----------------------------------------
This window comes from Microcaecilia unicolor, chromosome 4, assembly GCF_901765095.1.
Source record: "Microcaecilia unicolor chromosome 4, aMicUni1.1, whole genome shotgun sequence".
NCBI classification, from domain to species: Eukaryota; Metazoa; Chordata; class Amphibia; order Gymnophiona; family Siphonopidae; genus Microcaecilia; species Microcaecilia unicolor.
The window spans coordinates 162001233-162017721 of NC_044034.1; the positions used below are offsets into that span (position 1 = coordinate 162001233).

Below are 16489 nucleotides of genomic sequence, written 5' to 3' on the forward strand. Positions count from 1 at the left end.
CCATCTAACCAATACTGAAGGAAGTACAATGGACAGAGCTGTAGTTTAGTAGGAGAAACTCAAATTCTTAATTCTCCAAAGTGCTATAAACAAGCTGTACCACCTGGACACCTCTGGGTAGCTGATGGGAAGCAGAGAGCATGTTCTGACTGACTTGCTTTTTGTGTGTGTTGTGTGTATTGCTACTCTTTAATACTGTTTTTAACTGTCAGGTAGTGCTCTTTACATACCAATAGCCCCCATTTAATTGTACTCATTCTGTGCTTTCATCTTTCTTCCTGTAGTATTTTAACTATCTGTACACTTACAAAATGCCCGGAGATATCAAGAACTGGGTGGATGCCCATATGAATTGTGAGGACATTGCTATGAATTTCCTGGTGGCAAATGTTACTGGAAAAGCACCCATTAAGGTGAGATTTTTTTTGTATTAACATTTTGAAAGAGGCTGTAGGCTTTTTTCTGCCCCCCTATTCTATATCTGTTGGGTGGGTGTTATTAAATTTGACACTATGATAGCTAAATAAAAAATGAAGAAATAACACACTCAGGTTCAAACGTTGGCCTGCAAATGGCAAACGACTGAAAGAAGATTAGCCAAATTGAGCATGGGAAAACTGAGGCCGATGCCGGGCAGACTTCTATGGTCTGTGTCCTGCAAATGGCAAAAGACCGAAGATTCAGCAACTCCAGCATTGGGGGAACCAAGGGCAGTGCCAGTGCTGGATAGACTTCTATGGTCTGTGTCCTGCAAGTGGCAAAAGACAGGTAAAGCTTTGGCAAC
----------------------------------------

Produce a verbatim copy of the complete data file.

This window comes from Microcaecilia unicolor, chromosome 4, assembly GCF_901765095.1.
Source record: "Microcaecilia unicolor chromosome 4, aMicUni1.1, whole genome shotgun sequence".
NCBI classification, from domain to species: Eukaryota; Metazoa; Chordata; class Amphibia; order Gymnophiona; family Siphonopidae; genus Microcaecilia; species Microcaecilia unicolor.
The window spans coordinates 162001233-162017721 of NC_044034.1; the positions used below are offsets into that span (position 1 = coordinate 162001233).

Below are 16489 nucleotides of genomic sequence, written 5' to 3' on the forward strand. Positions count from 1 at the left end.
CCATCTAACCAATACTGAAGGAAGTACAATGGACAGAGCTGTAGTTTAGTAGGAGAAACTCAAATTCTTAATTCTCCAAAGTGCTATAAACAAGCTGTACCACCTGGACACCTCTGGGTAGCTGATGGGAAGCAGAGAGCATGTTCTGACTGACTTGCTTTTTGTGTGTGTTGTGTGTATTGCTACTCTTTAATACTGTTTTTAACTGTCAGGTAGTGCTCTTTACATACCAATAGCCCCCATTTAATTGTACTCATTCTGTGCTTTCATCTTTCTTCCTGTAGTATTTTAACTATCTGTACACTTACAAAATGCCCGGAGATATCAAGAACTGGGTGGATGCCCATATGAATTGTGAGGACATTGCTATGAATTTCCTGGTGGCAAATGTTACTGGAAAAGCACCCATTAAGGTGAGATTTTTTTTGTATTAACATTTTGAAAGAGGCTGTAGGCTTTTTTCTGCCCCCCTATTCTATATCTGTTGGGTGGGTGTTATTAAATTTGACACTATGATAGCTAAATAAAAAATGAAGAAATAACACACTCAGGTTCAAACGTTGGCCTGCAAATGGCAAACGACTGAAAGAAGATTAGCCAAATTGAGCATGGGAAAACTGAGGCCGATGCCGGGCAGACTTCTATGGTCTGTGTCCTGCAAATGGCAAAAGACCGAAGATTCAGCAACTCCAGCATTGGGGGAACCAAGGGCAGTGCCAGTGCTGGATAGACTTCTATGGTCTGTGTCCTGCAAGTGGCAAAAGACAGGTAAAGCTTTGGCAAC